Lessons from ‘The Delivery Boy’ before investing in next film



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Lessons from ‘The Delivery Boy’ before investing in next film

By Anita Eboigbe



On the far left corner, nestled close to Michelle Obama’s documentary ‘Becoming’, ‘The Delivery Boy’ stood out as it always has. This time, it was on the homepage of Netflix US – the part that is headlined ‘trending’.

Back home in Nigeria, the film has climbed to number two barely four days after it premiered on Netflix and immediately shot to number three on the same day.



The film follows the story of a runaway teenage suicide bomber (Jammal Ibrahim) and his newfound ally, a young prostitute (Jemima Osunde), who must rely on each other to survive the night.

Produced by Something Unusual Studios and directed by Adekunle ‘Nodash’ Adejuiyigbe, the film has received an avalanche of positive reviews that speaks to the boldness of its themes and the dedicated execution in the acting and imagery.

For a lot of people, Nodash and his team have birthed a classic – a gift that keeps on giving.

Every time the film is up for discussion, it springs forth fresh perspectives as though it was just baked.

Yet, most people do not realise that it was made in 2015/2016 and has surpassed its market value year after year. In the last four years, the financial tag on the film has found ways to double and quadruple.

Although the filmmaker declines to share, the market pointers abound. Before it was picked by Netflix, ‘The Delivery Boy’ had the most epic festival run than any Nigerian film had ever seen.

 The Delivery Boy is second most streamed on Netflix

While it traveled across continents, it was exposed to several market places with distributors fighting to get their hands on it. After a successful three-year full festival run, the film came home to berth at the cinemas where audiences had rave reviews about it.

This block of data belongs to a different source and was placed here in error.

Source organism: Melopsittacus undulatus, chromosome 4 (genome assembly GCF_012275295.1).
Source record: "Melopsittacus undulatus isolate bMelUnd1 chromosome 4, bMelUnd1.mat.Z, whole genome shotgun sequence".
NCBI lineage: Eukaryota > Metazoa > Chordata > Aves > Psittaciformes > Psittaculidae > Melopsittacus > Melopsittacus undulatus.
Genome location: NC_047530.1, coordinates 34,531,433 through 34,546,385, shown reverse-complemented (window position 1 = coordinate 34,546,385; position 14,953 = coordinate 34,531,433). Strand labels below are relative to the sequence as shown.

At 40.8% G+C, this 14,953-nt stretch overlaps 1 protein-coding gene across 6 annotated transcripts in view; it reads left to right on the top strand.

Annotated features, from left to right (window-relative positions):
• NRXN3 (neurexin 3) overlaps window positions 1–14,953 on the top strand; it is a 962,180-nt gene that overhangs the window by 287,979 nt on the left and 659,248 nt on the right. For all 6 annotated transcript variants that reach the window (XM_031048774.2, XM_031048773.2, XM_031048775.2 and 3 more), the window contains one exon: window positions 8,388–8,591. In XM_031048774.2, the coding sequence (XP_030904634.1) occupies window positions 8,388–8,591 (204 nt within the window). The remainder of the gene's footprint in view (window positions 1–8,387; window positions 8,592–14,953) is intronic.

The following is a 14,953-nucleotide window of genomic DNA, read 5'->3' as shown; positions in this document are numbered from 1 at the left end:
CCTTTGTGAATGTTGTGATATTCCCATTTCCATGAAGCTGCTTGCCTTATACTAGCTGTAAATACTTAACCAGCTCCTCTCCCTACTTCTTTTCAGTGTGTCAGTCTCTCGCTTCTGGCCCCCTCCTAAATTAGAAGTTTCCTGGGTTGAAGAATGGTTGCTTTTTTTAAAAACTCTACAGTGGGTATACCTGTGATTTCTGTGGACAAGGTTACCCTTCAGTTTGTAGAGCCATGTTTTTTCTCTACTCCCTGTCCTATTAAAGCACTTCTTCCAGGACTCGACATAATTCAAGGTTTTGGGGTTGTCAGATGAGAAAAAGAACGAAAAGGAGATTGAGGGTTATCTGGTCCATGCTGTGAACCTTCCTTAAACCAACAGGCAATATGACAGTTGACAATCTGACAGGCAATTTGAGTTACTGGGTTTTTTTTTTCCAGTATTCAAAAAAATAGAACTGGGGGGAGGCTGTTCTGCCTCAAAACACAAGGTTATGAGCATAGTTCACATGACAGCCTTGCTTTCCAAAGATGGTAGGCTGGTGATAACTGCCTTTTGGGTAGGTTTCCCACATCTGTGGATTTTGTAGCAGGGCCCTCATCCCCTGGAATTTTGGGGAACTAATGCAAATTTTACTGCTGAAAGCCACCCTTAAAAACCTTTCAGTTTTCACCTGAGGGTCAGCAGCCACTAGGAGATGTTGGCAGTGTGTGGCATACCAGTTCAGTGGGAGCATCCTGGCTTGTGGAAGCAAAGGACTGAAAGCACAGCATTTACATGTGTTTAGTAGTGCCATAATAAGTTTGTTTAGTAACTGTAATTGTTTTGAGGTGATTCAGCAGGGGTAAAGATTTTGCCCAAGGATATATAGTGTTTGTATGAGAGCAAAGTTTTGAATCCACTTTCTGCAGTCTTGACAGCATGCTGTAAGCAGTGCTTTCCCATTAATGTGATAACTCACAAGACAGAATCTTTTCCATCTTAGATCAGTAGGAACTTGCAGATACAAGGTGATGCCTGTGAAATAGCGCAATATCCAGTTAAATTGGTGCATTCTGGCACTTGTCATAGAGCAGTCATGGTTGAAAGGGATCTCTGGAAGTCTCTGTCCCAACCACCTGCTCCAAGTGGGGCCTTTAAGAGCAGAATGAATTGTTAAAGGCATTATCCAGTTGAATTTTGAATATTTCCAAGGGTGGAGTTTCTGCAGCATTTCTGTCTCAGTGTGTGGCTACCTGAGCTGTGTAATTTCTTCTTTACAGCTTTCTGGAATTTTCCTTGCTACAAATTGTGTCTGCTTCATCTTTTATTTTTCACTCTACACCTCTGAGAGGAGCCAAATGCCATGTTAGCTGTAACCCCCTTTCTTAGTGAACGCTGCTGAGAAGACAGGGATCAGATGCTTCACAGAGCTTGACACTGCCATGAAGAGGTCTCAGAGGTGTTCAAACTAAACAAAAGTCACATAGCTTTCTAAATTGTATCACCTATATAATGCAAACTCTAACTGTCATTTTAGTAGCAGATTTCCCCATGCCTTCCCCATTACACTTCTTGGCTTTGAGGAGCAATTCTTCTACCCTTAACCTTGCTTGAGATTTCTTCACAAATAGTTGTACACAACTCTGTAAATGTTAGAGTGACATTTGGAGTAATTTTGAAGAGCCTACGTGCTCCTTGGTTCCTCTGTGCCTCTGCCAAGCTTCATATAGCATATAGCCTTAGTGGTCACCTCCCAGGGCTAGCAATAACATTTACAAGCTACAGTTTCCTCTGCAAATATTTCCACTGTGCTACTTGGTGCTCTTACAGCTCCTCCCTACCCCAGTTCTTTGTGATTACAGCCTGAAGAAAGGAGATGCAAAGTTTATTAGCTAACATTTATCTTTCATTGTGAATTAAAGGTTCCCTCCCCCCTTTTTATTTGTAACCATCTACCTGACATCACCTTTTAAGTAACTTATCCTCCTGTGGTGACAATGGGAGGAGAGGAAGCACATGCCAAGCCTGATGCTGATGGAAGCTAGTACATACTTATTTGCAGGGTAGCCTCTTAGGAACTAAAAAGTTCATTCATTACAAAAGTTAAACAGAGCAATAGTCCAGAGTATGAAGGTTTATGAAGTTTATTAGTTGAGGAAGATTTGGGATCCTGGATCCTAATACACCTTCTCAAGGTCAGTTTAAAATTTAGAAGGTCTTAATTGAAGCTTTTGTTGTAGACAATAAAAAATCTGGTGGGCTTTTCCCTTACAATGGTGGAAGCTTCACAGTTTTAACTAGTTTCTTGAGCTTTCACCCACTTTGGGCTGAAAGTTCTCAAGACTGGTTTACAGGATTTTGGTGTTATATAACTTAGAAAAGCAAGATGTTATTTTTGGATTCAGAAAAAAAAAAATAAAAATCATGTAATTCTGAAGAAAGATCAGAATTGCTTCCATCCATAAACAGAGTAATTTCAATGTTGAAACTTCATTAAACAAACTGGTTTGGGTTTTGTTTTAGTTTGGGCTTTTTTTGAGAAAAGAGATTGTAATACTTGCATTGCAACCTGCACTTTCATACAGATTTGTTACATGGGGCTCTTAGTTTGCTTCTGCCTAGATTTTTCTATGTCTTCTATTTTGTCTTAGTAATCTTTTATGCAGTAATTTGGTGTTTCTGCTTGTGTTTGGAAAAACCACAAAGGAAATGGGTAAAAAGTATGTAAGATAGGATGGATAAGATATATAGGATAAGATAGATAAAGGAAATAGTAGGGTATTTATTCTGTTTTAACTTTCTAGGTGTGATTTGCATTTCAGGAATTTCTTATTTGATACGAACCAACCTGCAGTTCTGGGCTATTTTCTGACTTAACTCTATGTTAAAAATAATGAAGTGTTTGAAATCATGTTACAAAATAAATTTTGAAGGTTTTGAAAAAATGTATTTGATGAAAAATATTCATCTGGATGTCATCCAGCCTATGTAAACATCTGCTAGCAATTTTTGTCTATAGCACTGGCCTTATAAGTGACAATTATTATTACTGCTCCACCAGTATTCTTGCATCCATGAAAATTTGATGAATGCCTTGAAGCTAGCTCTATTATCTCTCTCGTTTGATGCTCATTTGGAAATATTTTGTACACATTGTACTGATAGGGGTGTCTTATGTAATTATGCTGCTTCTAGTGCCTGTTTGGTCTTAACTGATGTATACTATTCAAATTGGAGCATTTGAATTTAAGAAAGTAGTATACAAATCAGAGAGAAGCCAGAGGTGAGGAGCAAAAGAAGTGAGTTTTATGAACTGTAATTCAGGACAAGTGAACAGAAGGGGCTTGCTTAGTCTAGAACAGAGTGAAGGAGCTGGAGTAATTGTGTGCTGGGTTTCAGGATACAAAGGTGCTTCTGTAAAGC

As soon as it got out of the theatres, it began its online streaming streak starting with Amazon prime and now, Netflix. With the buzz around the film building feverishly again, word has it that more platforms are waiting to get it on-board.

Has ‘The Delivery Boy’ found the elixir of African content life? What are the secrets that Nodash and his team need to share? Does this mark a new turning point for the factors investors need to look out for in a film?

The film is not just box office numbers or amount that is paid to get it online once the theatre is done. Film is like real estate and ought to be made for longevity – both in legacy and financial returns.

Like a magic trick, Nodash and his team made a film that has shown that African content can intersect between quality and cash returns for life! It is not a fluke but a series of calculated efforts that the filmmaker was ready to reinvent and implement.

Against the negative responses he got from some quarters when he started the project, Nodash recalls that he was intentional about embarking on the experiment.

“I knew there were ways to make films better and make them stick around for longer but I needed to perfect the formula and confirm if it works. It works!

“Film is like real estate and from the beginning, should be planned with the periodic returns in mind,” Nodash said while speaking on the inspiration behind the process for ‘The Delivery Boy’.

With COVID-19 about to change the face of content distribution for life, it is certain that investors are currently reviewing previously set criteria for taking on movie projects.

The hurdle is clear – films need huge marketing budgets before they can pick up tickets in the box office. They also lose this streak once they get out of the cinemas and are barely noticed once they start streaming.

They fail also to tick both artistic and financially viable at the same time. Investors and stakeholders have mostly been told that one has to forgo the other.

The tug battle between a talent asking an investor to be patient and the investor afraid that too much might yield too little returns has gone on for too long. ‘The Delivery Boy’ holds lessons for all in this regard.

First, it tells talents to start where they are and bet on themselves. Nodash recalls that he had very limited resources that no one believed a film of this magnitude could be shot with. He took a chance, a calculated one, and invested in his project to make a solid point.

Secondly, the four-year span that ‘The Delivery Boy’ has taken to bloom more is proof that investors need to stay patient. With a team and talent who knows what to do, your money is safe and yields are certain for life. One does not grow a tree in a hurry.

The thriller earned 12 nominations at the 2019 Africa Movie Academy Award (AMAA).

‘The Delivery Boy’ eventually snagged the ‘Best Achievement in Visual Effects’ award at the 2019 AMAA.

The film has screened around the world in various festivals including the 25th New York African Film Festival, the Pan African Film Festival (PAFF)Lights, Camera, Action Film Festival, and Nollywood Week Paris.

Lessons from ‘The Delivery Boy’ before investing in next film

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